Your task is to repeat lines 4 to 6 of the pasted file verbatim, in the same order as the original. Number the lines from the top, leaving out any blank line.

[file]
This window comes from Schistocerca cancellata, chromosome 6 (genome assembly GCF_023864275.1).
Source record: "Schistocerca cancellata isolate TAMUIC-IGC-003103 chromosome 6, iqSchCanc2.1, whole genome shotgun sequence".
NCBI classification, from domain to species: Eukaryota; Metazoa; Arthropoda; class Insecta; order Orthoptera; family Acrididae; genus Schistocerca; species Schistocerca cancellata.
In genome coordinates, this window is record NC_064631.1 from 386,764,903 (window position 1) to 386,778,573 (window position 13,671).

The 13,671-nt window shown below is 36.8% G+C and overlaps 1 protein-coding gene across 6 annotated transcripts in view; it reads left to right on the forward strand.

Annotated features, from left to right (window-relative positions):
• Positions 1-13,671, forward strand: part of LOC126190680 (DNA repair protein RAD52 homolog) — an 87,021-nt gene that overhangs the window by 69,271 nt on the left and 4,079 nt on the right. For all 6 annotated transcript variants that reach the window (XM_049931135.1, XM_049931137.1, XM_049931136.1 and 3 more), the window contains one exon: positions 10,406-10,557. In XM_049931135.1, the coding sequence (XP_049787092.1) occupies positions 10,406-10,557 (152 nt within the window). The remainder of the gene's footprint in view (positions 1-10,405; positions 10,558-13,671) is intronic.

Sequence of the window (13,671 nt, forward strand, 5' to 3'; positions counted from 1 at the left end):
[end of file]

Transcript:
In genome coordinates, this window is record NC_064631.1 from 386,764,903 (window position 1) to 386,778,573 (window position 13,671).

The 13,671-nt window shown below is 36.8% G+C and overlaps 1 protein-coding gene across 6 annotated transcripts in view; it reads left to right on the forward strand.

Annotated features, from left to right (window-relative positions):